WYSO

Book Nook

Saturday, 7-8am and Sunday, 10:30-11am

Vick Mickunas introduced the Book Nook author interview program for WYSO in 1994. Over the years he has produced more than 1500 interviews with writers, musicians, poets, politicians, and celebrities.

He has interviewed historians (Studs Terkel, David McCullough, Doris Kearns Goodwin, Gary Wills), politicians (Mario Cuomo, George McGovern, John Kasich, Donald Trump), pundits (Karl Rove, Ann Coulter, Ralph Nader, Christopher Hitchens), movie stars (Charlton Heston, Janet Leigh, Peter Ustinov), romance writers (Nora Roberts, Janet Dailey), astronauts (John Glenn, Buzz Aldrin, Gene Cernan), diplomats (Richard Holbrooke, Jose Ramos Horta), humorists (Bill Bryson, Garrison Keillor, Dave Barry, Sarah Vowell), food writers (Amanda Hesser, Michael Ruhlman, Judith Jones), poets (Galway Kinnell, Frances Mayes, Billy Collins), crime writers (P.D.James, James Lee Burke, Robert Crais, Denise Mina, Ian Rankin, Philip Kerr), and music legends from bands like The Animals, Joy Division, The Doors, and The Rolling Stones.

Vick has interviewed some of the leading writers of our time, people like Pat Conroy, Aleksandar Hemon, Anne Lamott, Donald Ray Pollock, Tom Robbins, Kate Atkinson, Gary Shteyngart, and Amy Tan.

Listen to the Book Nook with Vick Mickunas for intimate conversations about books with the writers who create them.

Vick Mickunas reviews books for the Dayton Daily News and the Springfield News Sun.

The Book Nook on WYSO is made possible by five local library systems in southwest Ohio:  the Greene County Public LibraryWashington-Centerville Public LibraryClark County Public Library, Dayton Metro Library, and Wright Memorial Public Library.

In 1929 the Soviet dictator Stalin began the process of what was known as the collectivization of agriculture in the Soviet Union. There was a lot of resistance to this effort especially in the breadbasket region of the Ukraine. Stalin was determined to crush the Ukrainian nationalist movement and his agricultural policies served to do this quite effectively. As Anne Applebaum describes it in her book "Red Famine - Stalin's War with Ukraine" during the period 1931 to 1933 over five million Ukrainians starved to death.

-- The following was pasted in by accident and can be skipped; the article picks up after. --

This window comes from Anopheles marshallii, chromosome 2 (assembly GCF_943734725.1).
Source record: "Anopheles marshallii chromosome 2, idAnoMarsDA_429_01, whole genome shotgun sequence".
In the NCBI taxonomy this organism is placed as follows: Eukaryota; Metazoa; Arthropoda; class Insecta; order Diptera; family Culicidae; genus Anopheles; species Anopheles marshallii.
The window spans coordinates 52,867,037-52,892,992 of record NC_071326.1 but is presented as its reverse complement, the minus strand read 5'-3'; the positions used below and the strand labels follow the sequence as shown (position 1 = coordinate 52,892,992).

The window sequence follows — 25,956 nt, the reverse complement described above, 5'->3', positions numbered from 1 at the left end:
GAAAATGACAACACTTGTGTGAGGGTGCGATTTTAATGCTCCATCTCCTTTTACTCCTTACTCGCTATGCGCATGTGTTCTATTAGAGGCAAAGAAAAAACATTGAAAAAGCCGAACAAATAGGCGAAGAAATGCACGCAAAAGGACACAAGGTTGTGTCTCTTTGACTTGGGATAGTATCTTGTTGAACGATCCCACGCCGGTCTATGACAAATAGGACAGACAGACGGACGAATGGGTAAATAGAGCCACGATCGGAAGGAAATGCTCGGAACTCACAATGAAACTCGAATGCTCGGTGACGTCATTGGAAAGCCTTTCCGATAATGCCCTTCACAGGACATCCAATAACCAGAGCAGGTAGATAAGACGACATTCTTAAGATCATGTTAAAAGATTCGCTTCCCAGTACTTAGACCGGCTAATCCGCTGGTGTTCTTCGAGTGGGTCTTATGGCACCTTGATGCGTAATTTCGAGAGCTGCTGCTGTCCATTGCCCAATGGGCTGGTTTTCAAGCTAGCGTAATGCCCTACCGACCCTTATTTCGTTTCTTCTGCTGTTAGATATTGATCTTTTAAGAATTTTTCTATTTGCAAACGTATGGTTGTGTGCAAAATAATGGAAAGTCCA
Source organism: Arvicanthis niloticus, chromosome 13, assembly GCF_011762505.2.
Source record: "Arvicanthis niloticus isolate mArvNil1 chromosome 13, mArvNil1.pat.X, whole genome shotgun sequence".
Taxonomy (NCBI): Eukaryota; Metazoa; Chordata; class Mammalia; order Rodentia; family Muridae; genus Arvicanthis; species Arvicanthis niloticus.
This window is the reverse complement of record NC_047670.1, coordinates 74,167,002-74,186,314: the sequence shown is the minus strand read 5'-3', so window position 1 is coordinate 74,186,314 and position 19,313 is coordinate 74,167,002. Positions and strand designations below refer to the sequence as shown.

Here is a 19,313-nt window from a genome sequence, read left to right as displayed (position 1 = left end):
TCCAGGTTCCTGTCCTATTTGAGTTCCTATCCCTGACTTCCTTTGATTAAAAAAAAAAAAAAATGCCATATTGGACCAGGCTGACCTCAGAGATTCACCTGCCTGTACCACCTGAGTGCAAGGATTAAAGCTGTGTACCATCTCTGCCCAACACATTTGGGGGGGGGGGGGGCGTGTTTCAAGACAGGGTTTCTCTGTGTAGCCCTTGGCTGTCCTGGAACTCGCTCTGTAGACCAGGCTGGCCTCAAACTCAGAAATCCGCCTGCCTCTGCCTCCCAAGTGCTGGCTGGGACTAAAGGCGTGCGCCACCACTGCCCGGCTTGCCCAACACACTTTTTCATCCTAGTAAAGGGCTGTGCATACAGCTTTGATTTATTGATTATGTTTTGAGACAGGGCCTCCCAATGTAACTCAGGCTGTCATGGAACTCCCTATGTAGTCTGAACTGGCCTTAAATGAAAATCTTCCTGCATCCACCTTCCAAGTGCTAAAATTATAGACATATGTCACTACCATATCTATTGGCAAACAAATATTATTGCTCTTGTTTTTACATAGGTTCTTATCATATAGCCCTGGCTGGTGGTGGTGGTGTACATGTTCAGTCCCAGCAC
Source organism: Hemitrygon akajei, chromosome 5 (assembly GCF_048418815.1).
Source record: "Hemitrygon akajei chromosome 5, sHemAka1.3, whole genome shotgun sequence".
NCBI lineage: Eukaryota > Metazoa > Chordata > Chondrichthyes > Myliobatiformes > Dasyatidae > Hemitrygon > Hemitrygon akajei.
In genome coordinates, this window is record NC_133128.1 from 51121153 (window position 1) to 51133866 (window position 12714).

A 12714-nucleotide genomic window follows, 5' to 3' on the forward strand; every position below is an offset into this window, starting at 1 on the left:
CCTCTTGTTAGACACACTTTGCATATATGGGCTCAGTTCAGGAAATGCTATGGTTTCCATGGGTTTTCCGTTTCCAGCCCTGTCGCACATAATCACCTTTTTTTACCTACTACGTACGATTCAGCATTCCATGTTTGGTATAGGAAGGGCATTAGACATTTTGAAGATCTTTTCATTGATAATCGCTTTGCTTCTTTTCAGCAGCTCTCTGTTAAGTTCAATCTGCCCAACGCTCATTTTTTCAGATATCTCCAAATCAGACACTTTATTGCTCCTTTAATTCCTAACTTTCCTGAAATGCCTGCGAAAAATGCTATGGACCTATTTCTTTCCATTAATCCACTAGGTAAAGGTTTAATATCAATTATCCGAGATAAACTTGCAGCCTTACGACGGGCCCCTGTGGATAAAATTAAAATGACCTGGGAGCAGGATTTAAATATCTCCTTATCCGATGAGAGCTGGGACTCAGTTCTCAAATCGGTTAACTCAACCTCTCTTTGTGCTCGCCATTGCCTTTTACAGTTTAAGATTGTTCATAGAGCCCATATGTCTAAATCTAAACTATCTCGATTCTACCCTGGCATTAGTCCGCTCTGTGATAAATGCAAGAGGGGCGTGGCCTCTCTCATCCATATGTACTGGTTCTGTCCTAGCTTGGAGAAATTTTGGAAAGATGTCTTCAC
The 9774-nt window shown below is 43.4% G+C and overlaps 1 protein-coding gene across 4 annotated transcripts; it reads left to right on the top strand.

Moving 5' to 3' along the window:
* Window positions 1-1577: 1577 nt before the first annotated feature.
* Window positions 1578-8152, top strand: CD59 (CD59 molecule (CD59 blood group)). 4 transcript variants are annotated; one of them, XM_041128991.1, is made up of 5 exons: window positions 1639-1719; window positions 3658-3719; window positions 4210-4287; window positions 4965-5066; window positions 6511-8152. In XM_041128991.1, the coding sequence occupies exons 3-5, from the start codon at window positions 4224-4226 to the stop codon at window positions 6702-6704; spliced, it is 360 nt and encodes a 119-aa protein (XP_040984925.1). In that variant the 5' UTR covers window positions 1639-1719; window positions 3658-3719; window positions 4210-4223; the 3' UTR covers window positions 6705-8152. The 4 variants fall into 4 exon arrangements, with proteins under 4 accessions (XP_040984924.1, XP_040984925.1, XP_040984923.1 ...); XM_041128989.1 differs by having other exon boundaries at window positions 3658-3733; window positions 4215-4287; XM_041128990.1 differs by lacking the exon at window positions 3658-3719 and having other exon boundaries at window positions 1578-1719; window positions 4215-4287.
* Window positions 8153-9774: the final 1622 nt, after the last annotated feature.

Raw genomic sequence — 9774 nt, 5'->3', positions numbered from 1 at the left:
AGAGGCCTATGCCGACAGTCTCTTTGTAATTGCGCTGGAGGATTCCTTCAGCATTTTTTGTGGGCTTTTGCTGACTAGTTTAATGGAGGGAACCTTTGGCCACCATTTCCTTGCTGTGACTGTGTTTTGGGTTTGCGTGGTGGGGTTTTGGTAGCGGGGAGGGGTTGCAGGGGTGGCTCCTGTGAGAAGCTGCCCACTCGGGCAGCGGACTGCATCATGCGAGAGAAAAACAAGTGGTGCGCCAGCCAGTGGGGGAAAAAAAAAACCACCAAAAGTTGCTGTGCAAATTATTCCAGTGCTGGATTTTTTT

John Sandford returned to the program to talk about his latest offering in the series that features his crime investigator Virgil Flowers. John has appeared on the program a half dozen times over the years and while we do spend a lot of time discussing each book and the story lines we also have had some conversations that have taken us to some other interesting places. In an interview many years ago John talked about something he enjoyed doing in his spare time; conducting archaeological digs in Israel.

If you ask me to name my favorite writers to interview Julie Klam would be high on the list. In her latest book Julie delves into our cultural obsession with celebrities. Have you ever wondered why some of us seem to be so fascinated by people who spend most of their time trying to impress us with their talent, their beauty, their conspicuous consumption, their wealth, or their celebrity? Julie peels back the layers of our attractions to these people to uncover the roots of our interest and she shows how this cult of celebrity has grown and mutated over the years.